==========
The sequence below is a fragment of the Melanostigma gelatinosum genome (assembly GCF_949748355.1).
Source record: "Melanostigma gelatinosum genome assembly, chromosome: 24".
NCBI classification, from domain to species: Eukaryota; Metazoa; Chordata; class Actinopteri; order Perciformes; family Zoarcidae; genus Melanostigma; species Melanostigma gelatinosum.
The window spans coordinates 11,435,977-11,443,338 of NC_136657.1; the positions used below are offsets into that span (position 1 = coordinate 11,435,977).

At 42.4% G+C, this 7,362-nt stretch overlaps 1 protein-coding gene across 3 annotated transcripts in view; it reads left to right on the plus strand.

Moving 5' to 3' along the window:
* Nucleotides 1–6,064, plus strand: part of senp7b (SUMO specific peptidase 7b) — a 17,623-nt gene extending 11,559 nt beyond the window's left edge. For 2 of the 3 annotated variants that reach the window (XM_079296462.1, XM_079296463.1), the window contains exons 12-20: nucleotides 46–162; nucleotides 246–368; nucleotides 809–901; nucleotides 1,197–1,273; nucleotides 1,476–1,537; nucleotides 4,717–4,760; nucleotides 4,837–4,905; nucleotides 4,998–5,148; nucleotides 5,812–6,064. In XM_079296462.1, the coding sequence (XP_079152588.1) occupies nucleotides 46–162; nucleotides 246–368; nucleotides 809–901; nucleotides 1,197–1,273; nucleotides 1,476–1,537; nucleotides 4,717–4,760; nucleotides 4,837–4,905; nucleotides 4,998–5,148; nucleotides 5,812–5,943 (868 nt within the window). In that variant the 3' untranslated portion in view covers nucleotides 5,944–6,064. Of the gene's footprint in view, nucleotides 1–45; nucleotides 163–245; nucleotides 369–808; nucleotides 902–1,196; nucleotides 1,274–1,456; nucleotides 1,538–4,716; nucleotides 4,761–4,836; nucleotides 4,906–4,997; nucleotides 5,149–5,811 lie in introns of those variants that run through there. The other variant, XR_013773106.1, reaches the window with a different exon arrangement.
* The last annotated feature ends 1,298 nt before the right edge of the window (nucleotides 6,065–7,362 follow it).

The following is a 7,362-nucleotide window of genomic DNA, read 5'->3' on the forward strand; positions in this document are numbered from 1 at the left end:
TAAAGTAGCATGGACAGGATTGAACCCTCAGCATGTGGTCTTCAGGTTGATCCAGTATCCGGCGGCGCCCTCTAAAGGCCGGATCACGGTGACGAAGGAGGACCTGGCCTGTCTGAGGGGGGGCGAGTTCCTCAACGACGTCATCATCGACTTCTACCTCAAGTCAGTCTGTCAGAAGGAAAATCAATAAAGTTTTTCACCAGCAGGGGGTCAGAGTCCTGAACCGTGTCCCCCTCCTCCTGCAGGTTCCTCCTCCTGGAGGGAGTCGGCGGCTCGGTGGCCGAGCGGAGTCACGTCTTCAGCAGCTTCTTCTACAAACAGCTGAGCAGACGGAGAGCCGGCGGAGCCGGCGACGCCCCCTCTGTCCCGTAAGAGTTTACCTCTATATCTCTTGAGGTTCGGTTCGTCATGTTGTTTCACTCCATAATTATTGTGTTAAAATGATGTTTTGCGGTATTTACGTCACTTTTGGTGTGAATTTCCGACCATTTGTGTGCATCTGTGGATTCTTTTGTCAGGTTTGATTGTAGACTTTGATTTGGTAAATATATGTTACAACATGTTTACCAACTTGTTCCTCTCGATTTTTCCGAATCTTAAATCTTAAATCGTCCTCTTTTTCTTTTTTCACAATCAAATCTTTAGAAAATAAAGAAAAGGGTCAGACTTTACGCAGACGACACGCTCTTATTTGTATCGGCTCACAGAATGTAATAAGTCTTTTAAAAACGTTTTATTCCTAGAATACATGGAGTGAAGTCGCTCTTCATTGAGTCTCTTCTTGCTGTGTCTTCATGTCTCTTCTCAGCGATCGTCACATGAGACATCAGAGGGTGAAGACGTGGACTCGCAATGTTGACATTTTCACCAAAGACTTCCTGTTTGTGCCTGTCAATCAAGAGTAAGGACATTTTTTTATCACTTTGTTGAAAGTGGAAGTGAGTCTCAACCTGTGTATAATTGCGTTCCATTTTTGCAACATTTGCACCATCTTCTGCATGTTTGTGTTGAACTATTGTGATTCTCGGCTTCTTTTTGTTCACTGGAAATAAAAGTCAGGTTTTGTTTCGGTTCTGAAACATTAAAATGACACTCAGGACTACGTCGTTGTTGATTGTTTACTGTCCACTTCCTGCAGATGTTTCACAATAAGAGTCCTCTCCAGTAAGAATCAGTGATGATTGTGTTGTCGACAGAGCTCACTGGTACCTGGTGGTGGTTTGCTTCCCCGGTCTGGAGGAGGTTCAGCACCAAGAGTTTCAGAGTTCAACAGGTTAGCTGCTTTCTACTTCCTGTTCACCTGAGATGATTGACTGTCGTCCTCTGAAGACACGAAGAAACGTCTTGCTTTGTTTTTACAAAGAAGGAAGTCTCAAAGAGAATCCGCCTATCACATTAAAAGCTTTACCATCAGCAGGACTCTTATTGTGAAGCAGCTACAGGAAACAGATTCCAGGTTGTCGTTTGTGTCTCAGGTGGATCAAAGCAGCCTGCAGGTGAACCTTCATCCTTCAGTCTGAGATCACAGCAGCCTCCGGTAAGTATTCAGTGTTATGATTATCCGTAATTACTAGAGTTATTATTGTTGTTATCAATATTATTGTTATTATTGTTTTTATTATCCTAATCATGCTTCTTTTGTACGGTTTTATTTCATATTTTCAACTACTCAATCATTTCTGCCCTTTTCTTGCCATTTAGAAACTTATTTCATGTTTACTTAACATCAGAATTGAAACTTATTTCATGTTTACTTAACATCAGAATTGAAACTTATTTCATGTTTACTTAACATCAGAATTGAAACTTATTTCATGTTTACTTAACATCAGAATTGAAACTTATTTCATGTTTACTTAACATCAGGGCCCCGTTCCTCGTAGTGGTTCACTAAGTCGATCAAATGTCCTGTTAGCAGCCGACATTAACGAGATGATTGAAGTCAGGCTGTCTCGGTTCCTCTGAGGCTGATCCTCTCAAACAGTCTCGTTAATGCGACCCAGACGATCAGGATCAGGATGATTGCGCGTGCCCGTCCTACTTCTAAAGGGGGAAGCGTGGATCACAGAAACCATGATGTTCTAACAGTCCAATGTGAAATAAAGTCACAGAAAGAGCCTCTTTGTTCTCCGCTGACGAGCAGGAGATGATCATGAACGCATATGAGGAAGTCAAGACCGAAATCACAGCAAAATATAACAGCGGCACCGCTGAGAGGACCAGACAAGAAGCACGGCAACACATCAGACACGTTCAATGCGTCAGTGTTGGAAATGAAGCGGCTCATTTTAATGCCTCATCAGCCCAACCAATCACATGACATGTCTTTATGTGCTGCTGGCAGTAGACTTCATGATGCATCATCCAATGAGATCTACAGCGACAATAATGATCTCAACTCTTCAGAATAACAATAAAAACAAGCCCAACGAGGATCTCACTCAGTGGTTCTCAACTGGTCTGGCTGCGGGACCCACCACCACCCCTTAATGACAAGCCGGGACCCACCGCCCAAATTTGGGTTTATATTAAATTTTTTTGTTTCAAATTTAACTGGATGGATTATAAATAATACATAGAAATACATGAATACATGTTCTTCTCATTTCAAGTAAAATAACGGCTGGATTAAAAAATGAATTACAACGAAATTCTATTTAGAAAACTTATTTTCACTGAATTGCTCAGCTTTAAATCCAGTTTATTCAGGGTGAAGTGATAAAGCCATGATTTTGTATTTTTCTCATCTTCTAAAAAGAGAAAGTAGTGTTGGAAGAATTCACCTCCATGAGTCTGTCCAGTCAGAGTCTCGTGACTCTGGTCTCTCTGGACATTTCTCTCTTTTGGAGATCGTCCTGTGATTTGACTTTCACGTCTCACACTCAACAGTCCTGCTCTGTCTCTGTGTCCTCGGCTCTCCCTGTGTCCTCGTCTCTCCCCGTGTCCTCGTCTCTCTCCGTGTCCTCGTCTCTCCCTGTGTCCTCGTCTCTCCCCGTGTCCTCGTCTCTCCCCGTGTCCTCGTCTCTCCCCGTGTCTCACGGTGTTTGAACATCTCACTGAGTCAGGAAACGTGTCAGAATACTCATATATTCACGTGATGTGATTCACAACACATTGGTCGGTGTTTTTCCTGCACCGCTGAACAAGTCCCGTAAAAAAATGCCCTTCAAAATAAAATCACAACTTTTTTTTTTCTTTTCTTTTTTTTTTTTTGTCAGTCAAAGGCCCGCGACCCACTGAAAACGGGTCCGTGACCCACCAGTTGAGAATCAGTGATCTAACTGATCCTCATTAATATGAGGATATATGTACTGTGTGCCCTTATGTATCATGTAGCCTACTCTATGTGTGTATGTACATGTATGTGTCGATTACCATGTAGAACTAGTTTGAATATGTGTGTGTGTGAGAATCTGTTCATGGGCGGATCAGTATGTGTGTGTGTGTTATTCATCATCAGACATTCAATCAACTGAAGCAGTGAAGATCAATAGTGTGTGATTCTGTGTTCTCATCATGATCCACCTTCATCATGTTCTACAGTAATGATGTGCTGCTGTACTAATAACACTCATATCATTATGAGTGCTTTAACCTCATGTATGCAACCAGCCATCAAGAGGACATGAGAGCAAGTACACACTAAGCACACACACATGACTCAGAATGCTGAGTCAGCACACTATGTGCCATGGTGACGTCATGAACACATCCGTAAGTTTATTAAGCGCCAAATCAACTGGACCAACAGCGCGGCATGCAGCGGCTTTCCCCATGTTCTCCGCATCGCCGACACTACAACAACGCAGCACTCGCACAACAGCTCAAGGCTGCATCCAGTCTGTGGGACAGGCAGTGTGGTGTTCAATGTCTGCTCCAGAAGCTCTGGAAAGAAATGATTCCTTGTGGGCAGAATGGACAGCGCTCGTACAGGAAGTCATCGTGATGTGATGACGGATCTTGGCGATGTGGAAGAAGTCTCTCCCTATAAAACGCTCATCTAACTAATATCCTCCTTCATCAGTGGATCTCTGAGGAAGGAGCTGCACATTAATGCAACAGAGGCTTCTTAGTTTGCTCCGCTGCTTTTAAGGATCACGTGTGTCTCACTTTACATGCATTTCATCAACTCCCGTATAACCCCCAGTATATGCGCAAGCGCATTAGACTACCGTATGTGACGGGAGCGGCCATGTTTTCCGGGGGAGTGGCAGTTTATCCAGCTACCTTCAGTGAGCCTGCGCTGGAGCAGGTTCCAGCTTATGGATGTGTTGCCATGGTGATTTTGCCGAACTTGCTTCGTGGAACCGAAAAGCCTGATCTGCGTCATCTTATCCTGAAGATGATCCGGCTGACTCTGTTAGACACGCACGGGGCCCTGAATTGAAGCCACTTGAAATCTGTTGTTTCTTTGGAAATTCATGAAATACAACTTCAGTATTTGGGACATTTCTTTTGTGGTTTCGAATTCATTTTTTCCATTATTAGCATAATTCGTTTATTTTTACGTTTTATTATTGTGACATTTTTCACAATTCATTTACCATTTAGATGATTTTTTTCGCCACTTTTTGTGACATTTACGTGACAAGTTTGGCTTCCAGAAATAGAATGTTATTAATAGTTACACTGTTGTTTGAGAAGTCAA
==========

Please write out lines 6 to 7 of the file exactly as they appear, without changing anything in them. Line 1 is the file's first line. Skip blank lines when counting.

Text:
Moving 5' to 3' along the window:
* Nucleotides 1–6,064, plus strand: part of senp7b (SUMO specific peptidase 7b) — a 17,623-nt gene extending 11,559 nt beyond the window's left edge. For 2 of the 3 annotated variants that reach the window (XM_079296462.1, XM_079296463.1), the window contains exons 12-20: nucleotides 46–162; nucleotides 246–368; nucleotides 809–901; nucleotides 1,197–1,273; nucleotides 1,476–1,537; nucleotides 4,717–4,760; nucleotides 4,837–4,905; nucleotides 4,998–5,148; nucleotides 5,812–6,064. In XM_079296462.1, the coding sequence (XP_079152588.1) occupies nucleotides 46–162; nucleotides 246–368; nucleotides 809–901; nucleotides 1,197–1,273; nucleotides 1,476–1,537; nucleotides 4,717–4,760; nucleotides 4,837–4,905; nucleotides 4,998–5,148; nucleotides 5,812–5,943 (868 nt within the window). In that variant the 3' untranslated portion in view covers nucleotides 5,944–6,064. Of the gene's footprint in view, nucleotides 1–45; nucleotides 163–245; nucleotides 369–808; nucleotides 902–1,196; nucleotides 1,274–1,456; nucleotides 1,538–4,716; nucleotides 4,761–4,836; nucleotides 4,906–4,997; nucleotides 5,149–5,811 lie in introns of those variants that run through there. The other variant, XR_013773106.1, reaches the window with a different exon arrangement.